Civil liberties groups have been advocating for the Stop Secret Surveillance Ordinance, a ban on using facial recognition technology. Meanwhile, the San Francisco Police Officers Association (SFPOA) has been opposing the proposal and is pushing police supporters to send emails to lawmakers demanding the bill be defeated so the city can continue to use facial recognition technology without oversight.
The SFPOA is proposing workarounds so they can continue to surveil the public, such as exemptions to use facial recognition technology. They are also proposing a one-year sunset clause, which means the ban on using facial recognition would be lifted after a year, and could only be extended if further legislative action was taken to renew the ban.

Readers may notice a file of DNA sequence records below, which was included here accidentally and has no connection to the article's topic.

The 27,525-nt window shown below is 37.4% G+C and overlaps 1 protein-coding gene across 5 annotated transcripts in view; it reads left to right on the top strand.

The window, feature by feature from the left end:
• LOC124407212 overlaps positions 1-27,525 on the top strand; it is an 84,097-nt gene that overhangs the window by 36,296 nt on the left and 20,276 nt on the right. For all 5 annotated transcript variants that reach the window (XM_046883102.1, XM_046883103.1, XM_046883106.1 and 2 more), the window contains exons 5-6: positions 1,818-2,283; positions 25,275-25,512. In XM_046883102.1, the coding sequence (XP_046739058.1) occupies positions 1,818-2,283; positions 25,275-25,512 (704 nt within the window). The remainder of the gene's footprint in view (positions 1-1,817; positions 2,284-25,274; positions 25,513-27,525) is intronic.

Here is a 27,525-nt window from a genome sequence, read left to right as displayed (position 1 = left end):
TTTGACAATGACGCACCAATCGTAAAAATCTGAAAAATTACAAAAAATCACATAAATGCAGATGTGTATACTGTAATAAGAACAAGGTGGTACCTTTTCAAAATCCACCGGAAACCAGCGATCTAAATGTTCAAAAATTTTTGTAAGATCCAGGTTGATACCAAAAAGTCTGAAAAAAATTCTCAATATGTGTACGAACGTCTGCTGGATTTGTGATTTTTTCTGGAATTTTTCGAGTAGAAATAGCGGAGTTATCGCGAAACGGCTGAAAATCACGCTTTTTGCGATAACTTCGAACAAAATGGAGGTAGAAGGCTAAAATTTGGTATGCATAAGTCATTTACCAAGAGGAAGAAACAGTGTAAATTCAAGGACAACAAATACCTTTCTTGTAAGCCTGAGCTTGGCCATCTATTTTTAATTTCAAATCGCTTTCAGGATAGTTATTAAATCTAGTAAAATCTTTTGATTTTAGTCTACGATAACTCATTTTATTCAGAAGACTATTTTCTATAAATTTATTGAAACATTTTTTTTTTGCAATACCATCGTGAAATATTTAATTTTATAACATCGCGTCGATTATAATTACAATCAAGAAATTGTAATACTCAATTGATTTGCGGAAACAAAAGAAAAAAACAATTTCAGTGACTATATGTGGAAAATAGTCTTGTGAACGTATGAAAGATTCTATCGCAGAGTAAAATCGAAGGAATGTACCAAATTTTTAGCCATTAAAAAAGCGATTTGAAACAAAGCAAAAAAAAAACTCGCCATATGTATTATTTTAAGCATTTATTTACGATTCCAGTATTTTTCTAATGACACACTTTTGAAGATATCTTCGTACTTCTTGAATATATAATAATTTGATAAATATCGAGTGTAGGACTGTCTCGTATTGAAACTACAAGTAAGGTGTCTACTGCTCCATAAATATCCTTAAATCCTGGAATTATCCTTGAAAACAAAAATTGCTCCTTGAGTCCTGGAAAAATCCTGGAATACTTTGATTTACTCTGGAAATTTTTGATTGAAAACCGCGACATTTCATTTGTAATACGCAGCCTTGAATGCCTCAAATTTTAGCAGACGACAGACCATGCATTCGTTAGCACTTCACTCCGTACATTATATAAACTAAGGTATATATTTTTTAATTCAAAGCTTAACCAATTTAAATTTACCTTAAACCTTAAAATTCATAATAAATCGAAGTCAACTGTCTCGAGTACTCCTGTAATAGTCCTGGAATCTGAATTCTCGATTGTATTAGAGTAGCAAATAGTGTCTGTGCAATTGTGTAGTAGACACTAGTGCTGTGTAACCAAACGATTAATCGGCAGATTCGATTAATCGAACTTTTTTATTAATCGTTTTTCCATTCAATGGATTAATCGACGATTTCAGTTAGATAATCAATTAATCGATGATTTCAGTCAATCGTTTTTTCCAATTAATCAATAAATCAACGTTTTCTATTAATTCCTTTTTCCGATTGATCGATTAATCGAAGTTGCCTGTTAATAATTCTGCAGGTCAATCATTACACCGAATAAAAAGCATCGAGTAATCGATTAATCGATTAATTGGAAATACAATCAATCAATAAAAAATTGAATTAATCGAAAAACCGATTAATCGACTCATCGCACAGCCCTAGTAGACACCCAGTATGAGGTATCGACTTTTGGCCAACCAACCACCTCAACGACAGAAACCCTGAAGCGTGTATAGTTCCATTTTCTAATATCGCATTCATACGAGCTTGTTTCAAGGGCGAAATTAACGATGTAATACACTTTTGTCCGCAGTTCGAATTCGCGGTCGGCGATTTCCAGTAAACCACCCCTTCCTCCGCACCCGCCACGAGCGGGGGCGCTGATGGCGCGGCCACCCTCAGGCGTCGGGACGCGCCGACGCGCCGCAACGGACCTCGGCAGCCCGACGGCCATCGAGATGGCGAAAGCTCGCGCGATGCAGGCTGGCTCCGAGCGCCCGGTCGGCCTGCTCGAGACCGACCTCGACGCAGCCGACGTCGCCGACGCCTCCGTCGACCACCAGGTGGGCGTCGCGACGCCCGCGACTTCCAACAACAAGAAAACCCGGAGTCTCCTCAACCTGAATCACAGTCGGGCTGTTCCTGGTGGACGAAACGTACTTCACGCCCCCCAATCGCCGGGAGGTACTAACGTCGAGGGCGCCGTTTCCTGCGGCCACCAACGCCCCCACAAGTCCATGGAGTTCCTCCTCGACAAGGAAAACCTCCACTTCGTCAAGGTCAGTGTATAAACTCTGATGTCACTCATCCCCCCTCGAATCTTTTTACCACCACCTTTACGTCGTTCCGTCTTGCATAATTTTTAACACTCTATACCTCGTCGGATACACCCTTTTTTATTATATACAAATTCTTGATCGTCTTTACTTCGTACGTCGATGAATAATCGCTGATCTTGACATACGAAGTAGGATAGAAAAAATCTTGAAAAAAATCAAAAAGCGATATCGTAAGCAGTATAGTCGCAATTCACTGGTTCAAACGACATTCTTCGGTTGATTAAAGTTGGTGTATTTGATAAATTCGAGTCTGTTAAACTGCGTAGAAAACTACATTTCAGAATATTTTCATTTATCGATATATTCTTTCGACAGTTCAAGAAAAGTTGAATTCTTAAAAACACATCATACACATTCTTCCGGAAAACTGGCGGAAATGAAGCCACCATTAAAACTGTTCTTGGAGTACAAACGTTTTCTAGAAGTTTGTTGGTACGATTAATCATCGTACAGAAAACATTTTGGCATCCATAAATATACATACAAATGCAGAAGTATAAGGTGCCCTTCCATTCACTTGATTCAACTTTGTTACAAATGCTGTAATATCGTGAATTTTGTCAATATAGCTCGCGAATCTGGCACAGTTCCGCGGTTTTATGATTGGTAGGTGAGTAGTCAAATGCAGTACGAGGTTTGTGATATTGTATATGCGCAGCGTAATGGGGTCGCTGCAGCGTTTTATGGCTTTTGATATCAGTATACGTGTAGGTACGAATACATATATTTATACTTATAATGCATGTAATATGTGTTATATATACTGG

The elected city supervisor, who first introduced the proposal to ban facial recognition technology, said his office was flooded with identical emails opposing the ban. Some of the emails were left blank where names and neighborhoods of surveillance supporters were supposed to be filled in.
This is the email the police organization sent to its supporters, obtained by Gizmodo:
In the past, similar proposals to ban facial recognition technology were introduced to California’s state legislature and defeated, due in part to police opposition.
Facial recognition technology is quickly becoming a pervasive part of life and the surveillance will only become more commonplace as more people and institutions promote it. The U.S. Department of Homeland Security is reportedly rushing to install facial recognition technology at airports across the US.
In the United States, most adults are in the police facial recognition database, even if they have never been associated with criminal activity, according to a Georgetown Law study.